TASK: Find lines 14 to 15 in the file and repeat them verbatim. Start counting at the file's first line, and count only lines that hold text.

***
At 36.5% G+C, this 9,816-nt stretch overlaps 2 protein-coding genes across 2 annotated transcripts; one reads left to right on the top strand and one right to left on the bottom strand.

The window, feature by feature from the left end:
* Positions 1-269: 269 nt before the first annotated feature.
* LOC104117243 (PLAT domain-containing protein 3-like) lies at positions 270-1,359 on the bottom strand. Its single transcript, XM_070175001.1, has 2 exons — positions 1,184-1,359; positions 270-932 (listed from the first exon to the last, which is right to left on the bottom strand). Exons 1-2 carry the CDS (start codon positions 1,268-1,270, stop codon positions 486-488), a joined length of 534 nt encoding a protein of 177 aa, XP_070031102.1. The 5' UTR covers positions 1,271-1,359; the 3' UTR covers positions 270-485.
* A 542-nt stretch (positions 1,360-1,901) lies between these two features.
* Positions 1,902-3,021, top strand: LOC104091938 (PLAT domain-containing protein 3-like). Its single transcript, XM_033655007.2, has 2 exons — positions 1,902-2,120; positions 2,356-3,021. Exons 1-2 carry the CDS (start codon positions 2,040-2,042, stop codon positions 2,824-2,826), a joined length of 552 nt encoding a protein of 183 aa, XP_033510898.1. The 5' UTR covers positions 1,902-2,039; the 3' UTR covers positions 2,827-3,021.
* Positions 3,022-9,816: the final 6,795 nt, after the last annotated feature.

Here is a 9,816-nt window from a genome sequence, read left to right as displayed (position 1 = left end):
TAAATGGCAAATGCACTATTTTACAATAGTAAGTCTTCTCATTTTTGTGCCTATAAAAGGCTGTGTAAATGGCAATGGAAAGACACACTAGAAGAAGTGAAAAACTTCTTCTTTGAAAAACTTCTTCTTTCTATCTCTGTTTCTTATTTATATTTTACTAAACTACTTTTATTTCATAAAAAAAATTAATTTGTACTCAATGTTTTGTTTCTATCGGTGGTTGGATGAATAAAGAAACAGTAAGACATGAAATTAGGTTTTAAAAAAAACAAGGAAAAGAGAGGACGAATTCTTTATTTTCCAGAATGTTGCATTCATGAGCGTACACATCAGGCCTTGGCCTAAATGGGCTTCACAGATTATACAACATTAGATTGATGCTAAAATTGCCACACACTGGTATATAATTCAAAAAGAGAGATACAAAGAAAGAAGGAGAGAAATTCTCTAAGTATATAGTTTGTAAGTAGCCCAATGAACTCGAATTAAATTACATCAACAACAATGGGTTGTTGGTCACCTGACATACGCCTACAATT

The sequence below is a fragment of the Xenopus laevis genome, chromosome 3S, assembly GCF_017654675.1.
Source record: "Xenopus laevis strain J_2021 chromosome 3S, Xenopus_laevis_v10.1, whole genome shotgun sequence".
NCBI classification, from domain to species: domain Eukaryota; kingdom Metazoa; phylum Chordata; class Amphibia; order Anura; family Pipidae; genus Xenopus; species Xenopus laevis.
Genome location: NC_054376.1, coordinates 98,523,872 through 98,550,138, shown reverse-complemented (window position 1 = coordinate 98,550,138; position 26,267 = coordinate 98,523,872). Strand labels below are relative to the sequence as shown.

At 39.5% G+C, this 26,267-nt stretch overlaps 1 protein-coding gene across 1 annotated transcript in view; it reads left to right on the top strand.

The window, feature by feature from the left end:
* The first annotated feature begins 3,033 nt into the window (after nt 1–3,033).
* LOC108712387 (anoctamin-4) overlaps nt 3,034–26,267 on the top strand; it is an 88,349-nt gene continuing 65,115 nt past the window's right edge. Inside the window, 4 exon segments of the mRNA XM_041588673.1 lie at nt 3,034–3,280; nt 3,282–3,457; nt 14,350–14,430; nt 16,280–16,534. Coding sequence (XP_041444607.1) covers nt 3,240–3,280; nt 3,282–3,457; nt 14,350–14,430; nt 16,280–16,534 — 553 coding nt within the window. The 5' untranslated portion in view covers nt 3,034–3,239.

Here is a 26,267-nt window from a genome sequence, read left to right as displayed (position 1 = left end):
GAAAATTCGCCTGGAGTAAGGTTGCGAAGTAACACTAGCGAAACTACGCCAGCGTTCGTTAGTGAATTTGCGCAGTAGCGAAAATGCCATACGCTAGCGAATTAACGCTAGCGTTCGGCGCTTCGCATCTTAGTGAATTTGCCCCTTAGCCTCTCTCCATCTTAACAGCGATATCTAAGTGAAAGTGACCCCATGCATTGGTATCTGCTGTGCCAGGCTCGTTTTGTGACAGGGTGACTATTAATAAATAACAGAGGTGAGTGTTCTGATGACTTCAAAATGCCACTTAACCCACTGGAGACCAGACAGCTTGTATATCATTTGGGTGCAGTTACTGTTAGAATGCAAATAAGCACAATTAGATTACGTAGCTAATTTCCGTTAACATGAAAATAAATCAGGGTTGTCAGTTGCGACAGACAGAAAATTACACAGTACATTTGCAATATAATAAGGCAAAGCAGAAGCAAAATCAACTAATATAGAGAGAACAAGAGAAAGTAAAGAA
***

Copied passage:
At 39.5% G+C, this 26,267-nt stretch overlaps 1 protein-coding gene across 1 annotated transcript in view; it reads left to right on the top strand.

The window, feature by feature from the left end: